The Book of The Unknown Tales Of the Thirty-Six by Jonathon Keats – A Book Review

This book originally drew me in because it is a collection of short stories following a particular theme.  These stories are based upon Jewish folklore, and while I don’t know the first thing about Jewish folklore, customs, or religion, my ignorance in no way hampered my ability to enjoy this book.

Jonathan Keats, the real writer, uses a fabricated author named Jay Katz to lend the twelve stories in this collection authenticity.  I won’t spoil any plot points, but I thought Keats used a creative way to set up the short stories in an important, and entertaining, context.  He even leaves open the possibility of a revisit since there are thirty-six stories in all that need to be told.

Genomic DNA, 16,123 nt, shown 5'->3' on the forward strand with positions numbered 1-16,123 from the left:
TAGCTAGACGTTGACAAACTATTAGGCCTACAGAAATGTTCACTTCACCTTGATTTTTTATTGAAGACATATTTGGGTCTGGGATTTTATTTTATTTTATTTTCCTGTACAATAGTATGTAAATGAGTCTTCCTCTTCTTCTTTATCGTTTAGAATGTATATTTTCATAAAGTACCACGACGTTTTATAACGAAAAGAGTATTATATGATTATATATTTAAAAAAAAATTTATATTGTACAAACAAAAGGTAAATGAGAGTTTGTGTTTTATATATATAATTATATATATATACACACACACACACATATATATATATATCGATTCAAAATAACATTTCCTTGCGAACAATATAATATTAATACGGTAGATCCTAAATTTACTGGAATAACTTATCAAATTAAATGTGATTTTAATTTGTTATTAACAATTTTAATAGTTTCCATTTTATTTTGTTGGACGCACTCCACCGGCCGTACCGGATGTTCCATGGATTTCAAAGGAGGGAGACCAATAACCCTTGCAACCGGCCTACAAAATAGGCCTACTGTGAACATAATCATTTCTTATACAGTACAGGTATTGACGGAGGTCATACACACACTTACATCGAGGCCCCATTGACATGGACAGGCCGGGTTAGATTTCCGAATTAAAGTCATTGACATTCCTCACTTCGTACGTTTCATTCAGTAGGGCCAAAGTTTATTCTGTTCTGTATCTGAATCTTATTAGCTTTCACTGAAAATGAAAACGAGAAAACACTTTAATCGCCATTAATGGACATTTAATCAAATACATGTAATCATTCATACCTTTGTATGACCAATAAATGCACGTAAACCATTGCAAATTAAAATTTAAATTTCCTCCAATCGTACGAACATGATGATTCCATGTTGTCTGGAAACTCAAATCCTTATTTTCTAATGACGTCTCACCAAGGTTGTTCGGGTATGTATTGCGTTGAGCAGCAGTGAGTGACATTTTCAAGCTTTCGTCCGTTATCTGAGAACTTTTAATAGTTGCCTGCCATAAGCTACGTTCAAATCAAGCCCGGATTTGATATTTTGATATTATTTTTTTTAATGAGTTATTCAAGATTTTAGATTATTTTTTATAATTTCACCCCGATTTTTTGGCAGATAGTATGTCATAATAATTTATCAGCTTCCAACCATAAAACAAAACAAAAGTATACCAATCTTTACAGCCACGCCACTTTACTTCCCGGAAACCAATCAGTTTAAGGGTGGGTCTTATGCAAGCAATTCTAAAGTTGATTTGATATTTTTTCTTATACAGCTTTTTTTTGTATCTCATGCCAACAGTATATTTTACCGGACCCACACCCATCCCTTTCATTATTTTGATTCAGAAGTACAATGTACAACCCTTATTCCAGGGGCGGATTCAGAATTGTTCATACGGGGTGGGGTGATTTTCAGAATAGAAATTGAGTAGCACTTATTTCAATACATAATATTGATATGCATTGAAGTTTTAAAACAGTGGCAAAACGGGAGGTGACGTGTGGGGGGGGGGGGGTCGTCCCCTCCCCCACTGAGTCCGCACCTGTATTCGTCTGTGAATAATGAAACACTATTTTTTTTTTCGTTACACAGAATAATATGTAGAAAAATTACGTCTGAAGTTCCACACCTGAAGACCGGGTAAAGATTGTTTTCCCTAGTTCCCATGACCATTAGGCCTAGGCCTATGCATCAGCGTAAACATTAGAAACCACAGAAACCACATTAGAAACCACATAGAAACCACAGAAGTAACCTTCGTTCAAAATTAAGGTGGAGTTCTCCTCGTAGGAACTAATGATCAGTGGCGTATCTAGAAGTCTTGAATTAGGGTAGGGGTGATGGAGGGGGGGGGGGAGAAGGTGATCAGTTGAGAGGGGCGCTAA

The stories themselves are largely addictive.  With more hits than misses, Keats delivers tales of saints so saintly they don’t even realize they’re saints, thus retaining the capacity to sin advantageously for their fellow man.  Most of them are inviting, lively tales that subtly offer a lesson in morality and have no shortage of good humor.  However, a few of them fell a little flat for me; but, even with that being said, I’d recommend this book due to a majority of well-written, absorbing tales.